- Schools in the UK reported 703 data breaches to the Information Commissioner’s Office (ICO) in 2016-17, compared with 571 in 2014-15.
- A freedom of information request by accountancy network UHY Hacker Young showed that 674 were reported in 2015-16.
- The news comes after a school business managers’ leader last year warned that funding pressures on schools were making them more vulnerable to cyber-attacks.
- And earlier this year, the Charity Commission warned private schools that fraudsters were trying to intercept fee payments from parents using emails.
- Allan Hickie, partner at UHY Hacker Young, warned that cyber-attacks can cause schools “extensive reputational damage, especially if the personal data of children and parents is compromised”.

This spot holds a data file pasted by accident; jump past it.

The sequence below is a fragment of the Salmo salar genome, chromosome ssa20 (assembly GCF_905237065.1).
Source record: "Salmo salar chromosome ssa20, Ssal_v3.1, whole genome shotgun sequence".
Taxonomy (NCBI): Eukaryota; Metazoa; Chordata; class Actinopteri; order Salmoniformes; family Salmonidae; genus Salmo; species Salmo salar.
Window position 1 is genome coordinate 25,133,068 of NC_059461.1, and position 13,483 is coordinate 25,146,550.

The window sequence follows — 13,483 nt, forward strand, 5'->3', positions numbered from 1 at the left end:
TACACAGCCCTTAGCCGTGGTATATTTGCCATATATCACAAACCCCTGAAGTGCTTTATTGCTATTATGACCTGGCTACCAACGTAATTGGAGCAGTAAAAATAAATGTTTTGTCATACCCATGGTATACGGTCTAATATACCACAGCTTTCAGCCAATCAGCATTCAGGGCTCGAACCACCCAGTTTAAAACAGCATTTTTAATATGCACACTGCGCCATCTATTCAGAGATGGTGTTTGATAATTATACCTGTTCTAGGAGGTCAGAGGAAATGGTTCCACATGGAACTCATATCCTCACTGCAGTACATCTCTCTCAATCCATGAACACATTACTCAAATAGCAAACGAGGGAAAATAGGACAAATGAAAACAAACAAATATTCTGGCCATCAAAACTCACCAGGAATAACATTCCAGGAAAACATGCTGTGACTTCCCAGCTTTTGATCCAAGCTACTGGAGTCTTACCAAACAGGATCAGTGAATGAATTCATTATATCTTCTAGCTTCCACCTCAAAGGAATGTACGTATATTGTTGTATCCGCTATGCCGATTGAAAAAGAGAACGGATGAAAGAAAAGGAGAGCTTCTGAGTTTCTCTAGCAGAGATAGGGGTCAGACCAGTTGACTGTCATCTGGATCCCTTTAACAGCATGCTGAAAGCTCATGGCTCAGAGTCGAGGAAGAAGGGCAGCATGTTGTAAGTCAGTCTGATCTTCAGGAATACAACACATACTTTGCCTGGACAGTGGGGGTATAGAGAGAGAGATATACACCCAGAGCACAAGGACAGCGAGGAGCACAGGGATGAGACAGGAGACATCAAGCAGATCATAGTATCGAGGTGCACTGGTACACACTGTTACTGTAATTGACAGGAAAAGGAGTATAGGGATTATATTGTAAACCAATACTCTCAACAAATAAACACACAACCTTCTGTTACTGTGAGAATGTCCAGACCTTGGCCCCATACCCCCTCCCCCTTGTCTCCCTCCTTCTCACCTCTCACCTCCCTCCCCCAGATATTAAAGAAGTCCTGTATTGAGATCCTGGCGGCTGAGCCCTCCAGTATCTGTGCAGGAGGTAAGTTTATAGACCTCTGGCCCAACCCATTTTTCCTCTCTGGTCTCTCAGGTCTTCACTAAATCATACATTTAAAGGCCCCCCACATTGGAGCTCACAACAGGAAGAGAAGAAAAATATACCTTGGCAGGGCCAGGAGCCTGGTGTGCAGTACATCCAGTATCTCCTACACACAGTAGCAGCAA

- Schools are now at a serious risk of large fines from the ICO if they fail to report data breaches, following the introduction of GDPR in May 2018.
- The regulations make it compulsory for all organisations to report any data breach where there is a risk to people’s data security, including incidents where no information is actually lost or stolen.
- However, UHY said that the ICO is unlikely to levy large fines on smaller schools and academies where data on pupils has not been put at risk.
- The Department for Education said that all organisations, including schools and colleges, should have good basic cyber-security measures in place.
- It pointed to the government's Cyber Essentials scheme, which aims to protect against common vulnerabilities which are widely reported online.
*Source: TES, November 21, 2018